On this day 1895 years ago, Marcus Aurelius was born. The Emperor of Rome (161-180), he was known as much for his philosophical writing as for his reign. He didn’t believe a society should be divided by class or engage in slavery. He believed all men were equal and that the government’s purpose was to serve the people. He wrote, “Men exist for the sake of one another.” He was a faithful husband and father. He studied the Stoic Greek philosophers who believed in detaching yourself from everything that is outside of your power to control. He compiled a handbook, entitled Meditations, that advises how to live one’s life, which is also revered as a literary monument to a government of service and duty. READ the famous quotes… (121-180 AD)
Never let the future disturb you. You will meet it, if you have to, with the same weapons of reason which today arm you against the present. Remember that neither the future nor the past pains thee, but only the present.
The things you think about determine the quality of your mind. Your soul takes on the color of your thoughts.
The best revenge is not to be like your enemy.
Look within. Within is the fountain of the good, and it will ever bubble up, if thou wilt ever dig. (Get the Book on Amazon)
MORE Good News on this Day:
- An expedition of English colonists went ashore to establish the first permanent English settlement in the Western Hemisphere, later calling it Jamestown (1607)
- Libya amended its constitution to allow for female participation in elections (1963)
- Physicists announced the first evidence of a top quark subatomic particle (1994)
- The nation’s first bill allowing same-sex couples to form civil unions was signed by Vermont Gov. Howard Dean (2000)
- Under international pressure, Syria withdrew the last of its 14,000 troops from Lebanon, ending its 29-year military domination of that country (2005)
- Happy 83nd birthday to actress-comedian Carol Burnett (2015)
And, on this day in 1785, the French-American artist and birdwatcher, John James Audubon was born. As an ornithologist, he documented all types of American birds in great detail and illustrated them in their natural habitats. His color-plate book, The Birds of America, is still considered one of the finest ornithological works ever completed. He also discovered and named 25 new species of birds.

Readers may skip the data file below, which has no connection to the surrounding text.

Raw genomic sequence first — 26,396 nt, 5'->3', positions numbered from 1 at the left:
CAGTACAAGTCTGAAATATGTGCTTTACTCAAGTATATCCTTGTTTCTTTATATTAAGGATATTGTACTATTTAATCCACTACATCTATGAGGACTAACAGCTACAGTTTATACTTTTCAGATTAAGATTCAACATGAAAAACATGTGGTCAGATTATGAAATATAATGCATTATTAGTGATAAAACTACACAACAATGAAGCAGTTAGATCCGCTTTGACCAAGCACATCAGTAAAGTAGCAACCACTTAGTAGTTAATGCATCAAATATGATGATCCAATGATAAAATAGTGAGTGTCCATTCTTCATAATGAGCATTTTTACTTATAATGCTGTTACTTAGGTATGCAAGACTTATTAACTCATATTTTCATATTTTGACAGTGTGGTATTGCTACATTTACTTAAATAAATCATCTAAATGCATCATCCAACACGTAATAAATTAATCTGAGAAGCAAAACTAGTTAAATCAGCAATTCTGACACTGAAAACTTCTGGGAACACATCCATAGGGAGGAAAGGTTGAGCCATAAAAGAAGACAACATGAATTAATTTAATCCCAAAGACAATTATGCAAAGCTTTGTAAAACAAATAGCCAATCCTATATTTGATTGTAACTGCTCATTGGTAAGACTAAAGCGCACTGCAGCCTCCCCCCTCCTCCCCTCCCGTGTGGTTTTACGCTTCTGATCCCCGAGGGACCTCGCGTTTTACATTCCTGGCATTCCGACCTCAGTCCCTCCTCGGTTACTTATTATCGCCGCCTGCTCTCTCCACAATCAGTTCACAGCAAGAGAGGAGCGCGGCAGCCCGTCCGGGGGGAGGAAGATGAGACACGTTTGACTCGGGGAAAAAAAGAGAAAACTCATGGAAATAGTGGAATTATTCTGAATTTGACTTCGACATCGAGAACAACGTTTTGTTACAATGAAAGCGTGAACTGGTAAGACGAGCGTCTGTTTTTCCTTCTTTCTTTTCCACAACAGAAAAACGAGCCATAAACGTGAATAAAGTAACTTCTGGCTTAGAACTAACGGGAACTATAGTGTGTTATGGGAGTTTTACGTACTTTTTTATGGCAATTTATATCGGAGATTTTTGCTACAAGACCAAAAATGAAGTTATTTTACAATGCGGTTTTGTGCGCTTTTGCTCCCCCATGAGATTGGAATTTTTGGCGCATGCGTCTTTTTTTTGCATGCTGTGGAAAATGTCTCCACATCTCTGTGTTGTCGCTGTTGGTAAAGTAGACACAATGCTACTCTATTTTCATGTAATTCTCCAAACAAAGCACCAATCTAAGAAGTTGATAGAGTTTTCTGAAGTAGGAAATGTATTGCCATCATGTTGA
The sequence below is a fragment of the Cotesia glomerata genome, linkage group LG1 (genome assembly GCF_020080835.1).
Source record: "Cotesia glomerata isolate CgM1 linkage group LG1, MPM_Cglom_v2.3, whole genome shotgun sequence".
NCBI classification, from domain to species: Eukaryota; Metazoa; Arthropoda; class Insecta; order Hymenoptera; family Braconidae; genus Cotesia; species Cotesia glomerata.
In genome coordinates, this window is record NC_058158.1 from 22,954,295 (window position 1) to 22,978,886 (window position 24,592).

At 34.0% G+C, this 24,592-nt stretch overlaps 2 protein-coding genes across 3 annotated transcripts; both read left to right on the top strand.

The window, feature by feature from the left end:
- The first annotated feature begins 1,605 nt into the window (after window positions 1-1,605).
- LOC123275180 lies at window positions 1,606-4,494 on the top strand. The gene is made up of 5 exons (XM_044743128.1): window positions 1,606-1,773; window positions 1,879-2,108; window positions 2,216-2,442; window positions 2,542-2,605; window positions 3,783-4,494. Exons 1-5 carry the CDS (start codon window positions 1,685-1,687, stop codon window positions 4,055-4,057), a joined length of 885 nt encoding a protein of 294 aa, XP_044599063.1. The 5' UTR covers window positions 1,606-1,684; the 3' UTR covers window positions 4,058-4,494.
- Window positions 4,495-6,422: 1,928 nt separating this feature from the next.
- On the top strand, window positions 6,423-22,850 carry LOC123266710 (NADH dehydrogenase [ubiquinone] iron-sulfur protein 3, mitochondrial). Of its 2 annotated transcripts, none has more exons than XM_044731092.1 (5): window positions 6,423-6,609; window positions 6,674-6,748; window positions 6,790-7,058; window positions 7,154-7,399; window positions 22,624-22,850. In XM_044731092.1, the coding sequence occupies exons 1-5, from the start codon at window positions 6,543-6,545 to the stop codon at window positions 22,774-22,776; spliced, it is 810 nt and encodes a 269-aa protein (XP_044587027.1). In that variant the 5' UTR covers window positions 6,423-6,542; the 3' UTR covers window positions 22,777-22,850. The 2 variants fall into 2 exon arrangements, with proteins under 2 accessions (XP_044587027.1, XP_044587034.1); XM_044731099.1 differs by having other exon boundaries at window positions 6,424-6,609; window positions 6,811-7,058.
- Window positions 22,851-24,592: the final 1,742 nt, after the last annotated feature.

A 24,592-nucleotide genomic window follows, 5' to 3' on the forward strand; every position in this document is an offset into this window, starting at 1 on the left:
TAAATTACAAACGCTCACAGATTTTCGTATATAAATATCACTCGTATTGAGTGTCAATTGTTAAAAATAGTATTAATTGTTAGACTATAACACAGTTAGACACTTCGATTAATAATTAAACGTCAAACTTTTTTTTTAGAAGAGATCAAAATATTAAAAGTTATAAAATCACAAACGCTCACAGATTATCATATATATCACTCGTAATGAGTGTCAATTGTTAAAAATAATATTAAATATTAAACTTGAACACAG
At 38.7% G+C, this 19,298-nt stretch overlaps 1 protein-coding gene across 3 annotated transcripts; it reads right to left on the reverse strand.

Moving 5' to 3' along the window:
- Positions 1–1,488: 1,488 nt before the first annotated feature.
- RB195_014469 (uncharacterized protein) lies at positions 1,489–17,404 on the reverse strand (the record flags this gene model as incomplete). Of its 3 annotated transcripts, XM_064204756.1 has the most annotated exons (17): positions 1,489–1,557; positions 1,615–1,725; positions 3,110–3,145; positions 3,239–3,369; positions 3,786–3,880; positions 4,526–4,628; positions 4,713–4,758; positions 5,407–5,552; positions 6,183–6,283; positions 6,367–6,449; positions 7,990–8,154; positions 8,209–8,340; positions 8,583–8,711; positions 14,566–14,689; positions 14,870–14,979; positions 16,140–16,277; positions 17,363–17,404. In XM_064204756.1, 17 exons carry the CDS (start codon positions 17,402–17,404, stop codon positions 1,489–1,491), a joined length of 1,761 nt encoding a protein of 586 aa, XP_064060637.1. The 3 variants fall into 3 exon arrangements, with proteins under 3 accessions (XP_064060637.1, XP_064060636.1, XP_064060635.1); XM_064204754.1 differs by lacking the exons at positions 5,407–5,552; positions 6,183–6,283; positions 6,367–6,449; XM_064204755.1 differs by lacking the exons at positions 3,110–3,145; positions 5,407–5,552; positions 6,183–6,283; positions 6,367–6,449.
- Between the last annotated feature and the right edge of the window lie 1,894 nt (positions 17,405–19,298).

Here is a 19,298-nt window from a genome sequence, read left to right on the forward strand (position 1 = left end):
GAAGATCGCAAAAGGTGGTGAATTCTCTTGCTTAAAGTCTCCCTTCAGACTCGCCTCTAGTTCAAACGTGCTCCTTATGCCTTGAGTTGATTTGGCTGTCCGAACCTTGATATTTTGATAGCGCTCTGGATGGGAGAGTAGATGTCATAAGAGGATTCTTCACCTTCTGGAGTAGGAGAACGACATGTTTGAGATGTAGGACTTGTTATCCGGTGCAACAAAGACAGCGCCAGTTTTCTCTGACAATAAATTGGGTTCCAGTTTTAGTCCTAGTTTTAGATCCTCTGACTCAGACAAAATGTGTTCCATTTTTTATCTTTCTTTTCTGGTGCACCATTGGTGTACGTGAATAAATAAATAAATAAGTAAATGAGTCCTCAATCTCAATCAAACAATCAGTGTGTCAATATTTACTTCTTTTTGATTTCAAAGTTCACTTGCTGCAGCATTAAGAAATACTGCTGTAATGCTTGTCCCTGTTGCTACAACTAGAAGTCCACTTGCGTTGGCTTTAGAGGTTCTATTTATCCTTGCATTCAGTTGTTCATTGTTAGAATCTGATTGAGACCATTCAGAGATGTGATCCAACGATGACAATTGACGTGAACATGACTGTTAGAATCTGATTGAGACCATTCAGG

In Pennsylvania, after his father helped him emigrate at age 18 from France, he began conducting the first known bird-banding on the continent: he tied yarn to the legs of eastern phoebes and determined that they returned to the same nesting spots year after year. Soon he created his own nature museum having perfected his taxidermy skills. Later, he moved to Kentucky, improved his painting techniques, and began traveling to other states trying to illustrate a bird a day.
At age 41, Audubon took his growing collection of work to England to be engraved, and was met with great success. He raised enough money ($115,640) to publish the monumental work, created from his 14 years of field studies. It contained hand-water-colored, life-size prints on 39 x 26 inch pages, featuring more than 497 American bird species. It includes images of six now-extinct birds. (click to enlarge photos)
A French critic wrote, “A magic power transported us into the forests which for so many years this man of genius has trod. Learned and ignorant alike were astonished at the spectacle… a real and palpable vision of the New World.” Audubon died in 1851 and is buried in the graveyard at the Church of the Intercession in the Trinity Church Cemetery at 155th Street and Broadway in Manhattan, near his family home.